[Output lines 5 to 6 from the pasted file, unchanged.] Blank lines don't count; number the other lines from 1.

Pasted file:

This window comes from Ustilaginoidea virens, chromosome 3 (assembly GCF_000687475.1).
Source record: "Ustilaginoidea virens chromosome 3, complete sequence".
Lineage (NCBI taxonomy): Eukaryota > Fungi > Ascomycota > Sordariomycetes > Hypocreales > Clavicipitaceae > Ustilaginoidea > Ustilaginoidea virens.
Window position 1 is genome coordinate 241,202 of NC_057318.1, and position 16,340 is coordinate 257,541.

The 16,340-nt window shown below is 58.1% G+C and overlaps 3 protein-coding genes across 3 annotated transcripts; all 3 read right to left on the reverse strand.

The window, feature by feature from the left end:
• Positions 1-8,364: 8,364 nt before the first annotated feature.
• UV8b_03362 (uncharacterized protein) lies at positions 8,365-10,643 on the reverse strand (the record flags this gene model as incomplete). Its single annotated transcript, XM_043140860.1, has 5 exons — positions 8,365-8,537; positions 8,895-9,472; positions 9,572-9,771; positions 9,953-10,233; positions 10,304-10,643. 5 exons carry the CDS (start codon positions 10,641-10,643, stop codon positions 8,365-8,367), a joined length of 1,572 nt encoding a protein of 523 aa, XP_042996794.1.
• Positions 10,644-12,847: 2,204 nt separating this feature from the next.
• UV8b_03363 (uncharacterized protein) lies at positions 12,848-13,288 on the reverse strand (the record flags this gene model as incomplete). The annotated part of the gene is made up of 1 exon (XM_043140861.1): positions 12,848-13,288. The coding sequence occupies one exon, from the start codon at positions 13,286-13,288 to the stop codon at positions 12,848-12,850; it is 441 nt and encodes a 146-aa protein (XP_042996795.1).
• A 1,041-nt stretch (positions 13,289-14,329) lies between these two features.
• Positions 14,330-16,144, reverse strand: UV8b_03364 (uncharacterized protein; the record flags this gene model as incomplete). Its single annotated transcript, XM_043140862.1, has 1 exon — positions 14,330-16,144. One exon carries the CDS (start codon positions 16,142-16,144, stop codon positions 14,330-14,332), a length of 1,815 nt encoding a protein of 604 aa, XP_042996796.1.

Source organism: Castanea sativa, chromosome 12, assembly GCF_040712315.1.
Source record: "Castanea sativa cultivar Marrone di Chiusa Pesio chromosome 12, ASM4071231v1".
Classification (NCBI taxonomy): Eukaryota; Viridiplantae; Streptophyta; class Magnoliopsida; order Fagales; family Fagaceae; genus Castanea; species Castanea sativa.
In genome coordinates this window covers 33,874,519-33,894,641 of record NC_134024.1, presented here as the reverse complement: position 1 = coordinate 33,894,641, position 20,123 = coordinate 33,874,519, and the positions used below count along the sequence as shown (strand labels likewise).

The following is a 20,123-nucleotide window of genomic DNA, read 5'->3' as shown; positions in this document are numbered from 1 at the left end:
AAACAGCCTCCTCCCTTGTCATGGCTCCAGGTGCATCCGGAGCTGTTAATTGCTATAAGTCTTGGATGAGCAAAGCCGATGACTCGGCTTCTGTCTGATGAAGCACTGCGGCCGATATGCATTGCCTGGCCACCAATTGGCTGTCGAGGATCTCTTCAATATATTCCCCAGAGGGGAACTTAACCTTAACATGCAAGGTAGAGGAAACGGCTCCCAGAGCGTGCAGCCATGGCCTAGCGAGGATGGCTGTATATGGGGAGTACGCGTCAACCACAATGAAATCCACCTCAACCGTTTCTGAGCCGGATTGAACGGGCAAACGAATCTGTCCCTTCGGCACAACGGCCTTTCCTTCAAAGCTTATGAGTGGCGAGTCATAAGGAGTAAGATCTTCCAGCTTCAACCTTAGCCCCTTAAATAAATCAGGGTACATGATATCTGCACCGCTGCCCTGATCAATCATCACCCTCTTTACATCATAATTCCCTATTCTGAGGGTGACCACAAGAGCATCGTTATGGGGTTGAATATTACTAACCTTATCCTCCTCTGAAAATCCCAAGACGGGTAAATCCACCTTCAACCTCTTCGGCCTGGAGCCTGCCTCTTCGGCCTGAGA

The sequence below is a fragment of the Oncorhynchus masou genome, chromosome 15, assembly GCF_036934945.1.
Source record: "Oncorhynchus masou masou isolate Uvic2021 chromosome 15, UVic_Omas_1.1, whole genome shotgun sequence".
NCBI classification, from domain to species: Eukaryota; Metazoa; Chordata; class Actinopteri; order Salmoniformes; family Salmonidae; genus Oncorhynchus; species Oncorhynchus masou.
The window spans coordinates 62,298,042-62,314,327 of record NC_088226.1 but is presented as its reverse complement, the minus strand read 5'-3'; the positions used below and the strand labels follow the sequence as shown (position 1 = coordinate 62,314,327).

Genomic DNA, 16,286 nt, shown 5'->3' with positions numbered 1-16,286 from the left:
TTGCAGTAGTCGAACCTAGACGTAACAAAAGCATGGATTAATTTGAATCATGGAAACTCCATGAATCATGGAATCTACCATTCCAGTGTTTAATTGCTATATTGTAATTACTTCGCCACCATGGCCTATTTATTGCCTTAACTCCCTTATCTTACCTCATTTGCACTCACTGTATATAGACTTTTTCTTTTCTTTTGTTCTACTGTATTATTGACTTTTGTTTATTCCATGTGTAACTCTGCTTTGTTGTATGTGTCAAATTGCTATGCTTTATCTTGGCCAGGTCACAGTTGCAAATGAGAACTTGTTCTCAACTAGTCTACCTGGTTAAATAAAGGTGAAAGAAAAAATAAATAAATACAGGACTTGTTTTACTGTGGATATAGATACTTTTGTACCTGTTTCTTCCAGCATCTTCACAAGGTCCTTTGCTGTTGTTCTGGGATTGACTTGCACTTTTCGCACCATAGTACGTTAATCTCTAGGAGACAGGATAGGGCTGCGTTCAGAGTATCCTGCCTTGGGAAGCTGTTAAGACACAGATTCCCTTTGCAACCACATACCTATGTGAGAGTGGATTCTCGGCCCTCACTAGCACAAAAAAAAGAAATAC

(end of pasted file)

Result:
The 16,340-nt window shown below is 58.1% G+C and overlaps 3 protein-coding genes across 3 annotated transcripts; all 3 read right to left on the reverse strand.

The window, feature by feature from the left end: